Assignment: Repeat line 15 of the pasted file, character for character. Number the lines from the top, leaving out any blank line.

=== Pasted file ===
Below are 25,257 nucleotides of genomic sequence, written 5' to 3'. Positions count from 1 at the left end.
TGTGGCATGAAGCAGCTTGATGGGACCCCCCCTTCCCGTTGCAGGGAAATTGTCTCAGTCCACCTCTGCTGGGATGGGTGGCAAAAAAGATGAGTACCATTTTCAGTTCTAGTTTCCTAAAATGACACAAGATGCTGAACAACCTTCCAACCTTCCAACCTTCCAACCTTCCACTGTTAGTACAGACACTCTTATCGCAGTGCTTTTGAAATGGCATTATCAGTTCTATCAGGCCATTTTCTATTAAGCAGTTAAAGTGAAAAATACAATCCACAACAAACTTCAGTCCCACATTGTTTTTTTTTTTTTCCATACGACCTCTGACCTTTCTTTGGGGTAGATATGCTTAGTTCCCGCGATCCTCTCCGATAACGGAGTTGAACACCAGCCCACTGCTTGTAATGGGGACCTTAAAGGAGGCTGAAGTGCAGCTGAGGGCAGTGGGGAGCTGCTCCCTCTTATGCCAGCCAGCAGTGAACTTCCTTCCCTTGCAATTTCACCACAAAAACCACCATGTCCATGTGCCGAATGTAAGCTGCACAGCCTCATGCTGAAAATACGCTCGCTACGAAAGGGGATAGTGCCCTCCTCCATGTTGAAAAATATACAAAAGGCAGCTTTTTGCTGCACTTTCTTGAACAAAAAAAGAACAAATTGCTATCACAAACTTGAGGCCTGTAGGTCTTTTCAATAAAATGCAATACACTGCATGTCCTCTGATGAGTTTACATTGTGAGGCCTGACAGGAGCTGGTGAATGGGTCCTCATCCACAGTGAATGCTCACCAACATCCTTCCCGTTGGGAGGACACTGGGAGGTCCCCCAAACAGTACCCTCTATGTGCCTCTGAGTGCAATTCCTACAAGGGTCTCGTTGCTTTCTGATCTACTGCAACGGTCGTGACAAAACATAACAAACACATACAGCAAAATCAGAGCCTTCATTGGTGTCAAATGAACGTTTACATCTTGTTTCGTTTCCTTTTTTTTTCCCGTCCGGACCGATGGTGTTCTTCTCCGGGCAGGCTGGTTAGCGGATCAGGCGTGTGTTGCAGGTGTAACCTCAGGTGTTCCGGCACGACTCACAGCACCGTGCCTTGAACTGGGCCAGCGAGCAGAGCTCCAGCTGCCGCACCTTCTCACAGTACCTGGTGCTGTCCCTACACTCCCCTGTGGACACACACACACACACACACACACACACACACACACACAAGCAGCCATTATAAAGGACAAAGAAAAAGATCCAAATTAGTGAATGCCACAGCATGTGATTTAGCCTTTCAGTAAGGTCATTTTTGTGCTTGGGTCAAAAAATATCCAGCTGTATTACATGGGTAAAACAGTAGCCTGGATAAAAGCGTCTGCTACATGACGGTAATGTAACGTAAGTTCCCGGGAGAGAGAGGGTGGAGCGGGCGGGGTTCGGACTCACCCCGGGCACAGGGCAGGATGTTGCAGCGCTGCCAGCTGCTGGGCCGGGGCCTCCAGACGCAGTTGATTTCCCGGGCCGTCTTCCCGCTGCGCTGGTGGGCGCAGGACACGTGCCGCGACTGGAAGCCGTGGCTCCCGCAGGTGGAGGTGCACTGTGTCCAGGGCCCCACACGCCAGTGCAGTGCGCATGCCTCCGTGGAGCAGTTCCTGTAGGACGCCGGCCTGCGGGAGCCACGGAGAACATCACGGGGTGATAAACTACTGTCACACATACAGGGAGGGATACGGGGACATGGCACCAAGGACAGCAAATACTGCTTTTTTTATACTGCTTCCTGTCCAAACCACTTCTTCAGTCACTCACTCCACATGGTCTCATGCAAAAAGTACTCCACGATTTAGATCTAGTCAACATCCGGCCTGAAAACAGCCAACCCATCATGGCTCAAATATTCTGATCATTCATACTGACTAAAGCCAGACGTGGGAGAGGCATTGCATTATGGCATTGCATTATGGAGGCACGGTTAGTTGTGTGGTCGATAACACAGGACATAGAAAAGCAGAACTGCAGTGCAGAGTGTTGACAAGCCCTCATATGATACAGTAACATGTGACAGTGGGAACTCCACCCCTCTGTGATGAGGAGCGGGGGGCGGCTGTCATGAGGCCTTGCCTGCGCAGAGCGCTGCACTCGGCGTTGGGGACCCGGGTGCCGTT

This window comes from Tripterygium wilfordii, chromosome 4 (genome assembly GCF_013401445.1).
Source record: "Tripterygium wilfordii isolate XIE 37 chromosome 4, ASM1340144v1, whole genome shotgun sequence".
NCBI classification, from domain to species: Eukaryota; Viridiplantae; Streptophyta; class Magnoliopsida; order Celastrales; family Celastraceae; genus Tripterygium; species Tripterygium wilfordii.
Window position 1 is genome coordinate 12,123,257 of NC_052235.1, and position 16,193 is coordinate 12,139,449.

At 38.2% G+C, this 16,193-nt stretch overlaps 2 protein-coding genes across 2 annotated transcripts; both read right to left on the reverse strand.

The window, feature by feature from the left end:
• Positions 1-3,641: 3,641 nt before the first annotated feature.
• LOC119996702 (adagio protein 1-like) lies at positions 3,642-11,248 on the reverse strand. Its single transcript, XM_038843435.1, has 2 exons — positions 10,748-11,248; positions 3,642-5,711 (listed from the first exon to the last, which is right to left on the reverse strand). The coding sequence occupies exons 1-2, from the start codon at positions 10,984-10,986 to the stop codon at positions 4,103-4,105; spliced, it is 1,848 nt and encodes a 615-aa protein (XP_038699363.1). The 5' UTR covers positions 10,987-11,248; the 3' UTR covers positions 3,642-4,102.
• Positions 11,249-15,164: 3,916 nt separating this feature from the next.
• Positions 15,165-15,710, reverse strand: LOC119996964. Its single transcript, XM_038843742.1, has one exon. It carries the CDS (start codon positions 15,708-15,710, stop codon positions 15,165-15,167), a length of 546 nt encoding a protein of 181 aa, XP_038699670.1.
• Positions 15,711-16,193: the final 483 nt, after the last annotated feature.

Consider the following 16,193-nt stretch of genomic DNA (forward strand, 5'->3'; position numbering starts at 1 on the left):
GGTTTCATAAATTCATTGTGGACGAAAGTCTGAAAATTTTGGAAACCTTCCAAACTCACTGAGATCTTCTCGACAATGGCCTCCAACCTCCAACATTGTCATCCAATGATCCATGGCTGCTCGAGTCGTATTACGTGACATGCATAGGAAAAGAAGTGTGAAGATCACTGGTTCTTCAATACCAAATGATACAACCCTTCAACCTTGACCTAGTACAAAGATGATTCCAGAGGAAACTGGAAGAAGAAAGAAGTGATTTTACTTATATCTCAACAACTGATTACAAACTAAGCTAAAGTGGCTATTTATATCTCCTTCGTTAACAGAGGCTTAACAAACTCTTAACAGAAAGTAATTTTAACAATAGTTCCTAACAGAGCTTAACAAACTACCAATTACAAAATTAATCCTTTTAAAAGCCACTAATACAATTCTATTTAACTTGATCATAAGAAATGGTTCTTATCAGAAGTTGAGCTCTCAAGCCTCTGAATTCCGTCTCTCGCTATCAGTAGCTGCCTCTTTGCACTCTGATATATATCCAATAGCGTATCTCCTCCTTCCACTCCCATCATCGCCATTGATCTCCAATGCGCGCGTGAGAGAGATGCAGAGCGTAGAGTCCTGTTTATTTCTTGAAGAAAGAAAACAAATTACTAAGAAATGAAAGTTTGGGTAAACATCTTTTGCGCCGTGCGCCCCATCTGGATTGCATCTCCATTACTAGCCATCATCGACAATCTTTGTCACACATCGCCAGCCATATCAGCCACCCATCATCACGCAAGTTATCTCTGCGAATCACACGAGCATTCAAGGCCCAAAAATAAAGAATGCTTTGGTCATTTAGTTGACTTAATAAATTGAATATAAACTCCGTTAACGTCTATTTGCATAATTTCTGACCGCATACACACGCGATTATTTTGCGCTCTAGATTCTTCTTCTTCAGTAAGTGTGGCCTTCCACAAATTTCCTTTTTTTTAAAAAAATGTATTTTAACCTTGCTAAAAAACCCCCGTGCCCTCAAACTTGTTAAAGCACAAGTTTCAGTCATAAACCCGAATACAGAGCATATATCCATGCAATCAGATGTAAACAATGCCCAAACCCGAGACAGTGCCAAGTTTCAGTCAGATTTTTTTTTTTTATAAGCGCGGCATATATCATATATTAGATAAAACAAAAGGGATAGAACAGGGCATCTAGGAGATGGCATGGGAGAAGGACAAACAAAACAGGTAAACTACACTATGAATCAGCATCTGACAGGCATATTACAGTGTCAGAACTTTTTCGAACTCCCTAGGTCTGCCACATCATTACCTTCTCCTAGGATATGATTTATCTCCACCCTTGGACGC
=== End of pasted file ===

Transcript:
GGTTTCATAAATTCATTGTGGACGAAAGTCTGAAAATTTTGGAAACCTTCCAAACTCACTGAGATCTTCTCGACAATGGCCTCCAACCTCCAACATTGTCATCCAATGATCCATGGCTGCTCGAGTCGTATTACGTGACATGCATAGGAAAAGAAGTGTGAAGATCACTGGTTCTTCAATACCAAATGATACAACCCTTCAACCTTGACCTAGTACAAAGATGATTCCAGAGGAAACTGGAAGAAGAAAGAAGTGATTTTACTTATATCTCAACAACTGATTACAAACTAAGCTAAAGTGGCTATTTATATCTCCTTCGTTAACAGAGGCTTAACAAACTCTTAACAGAAAGTAATTTTAACAATAGTTCCTAACAGAGCTTAACAAACTACCAATTACAAAATTAATCCTTTTAAAAGCCACTAATACAATTCTATTTAACTTGATCATAAGAAATGGTTCTTATCAGAAGTTGAGCTCTCAAGCCTCTGAATTCCGTCTCTCGCTATCAGTAGCTGCCTCTTTGCACTCTGATATATATCCAATAGCGTATCTCCTCCTTCCACTCCCATCATCGCCATTGATCTCCAATGCGCGCGTGAGAGAGATGCAGAGCGTAGAGTCCTGTTTATTTCTTGAAGAAAGAAAACAAATTACTAAGAAATGAAAGTTTGGGTAAACATCTTTTGCGCCGTGCGCCCCATCTGGATTGCATCTCCATTACTAGCCATCATCGACAATCTTTGTCACACATCGCCAGCCATATCAGCCACCCATCATCACGCAAGTTATCTCTGCGAATCACACGAGCATTCAAGGCCCAAAAATAAAGAATGCTTTGGTCATTTAGTTGACTTAATAAATTGAATATAAACTCCGTTAACGTCTATTTGCATAATTTCTGACCGCATACACACGCGATTATTTTGCGCTCTAGATTCTTCTTCTTCAGTAAGTGTGGCCTTCCACAAATTTCCTTTTTTTTAAAAAAATGTATTTTAACCTTGCTAAAAAACCCCCGTGCCCTCAAACTTGTTAAAGCACAAGTTTCAGTCATAAACCCGAATACAGAGCATATATCCATGCAATCAGATGTAAACAATGCCCAAACCCGAGACAGTGCCAAGTTTCAGTCAGATTTTTTTTTTTTATAAGCGCGGCATATATCATATATTAGATAAAACAAAAGGGATAGAACAGGGCATCTAGGAGATGGCATGGGAGAAGGACAAACAAAACAGGTAAACTACACTATGAATCAGCATCTGACAGGCATATTACAGTGTCAGAACTTTTTCGAACTCCCTAGGTCTGCCACATCATTACCTTCTCCTAGGATATGATTTATCTCCACCCTTGGACGC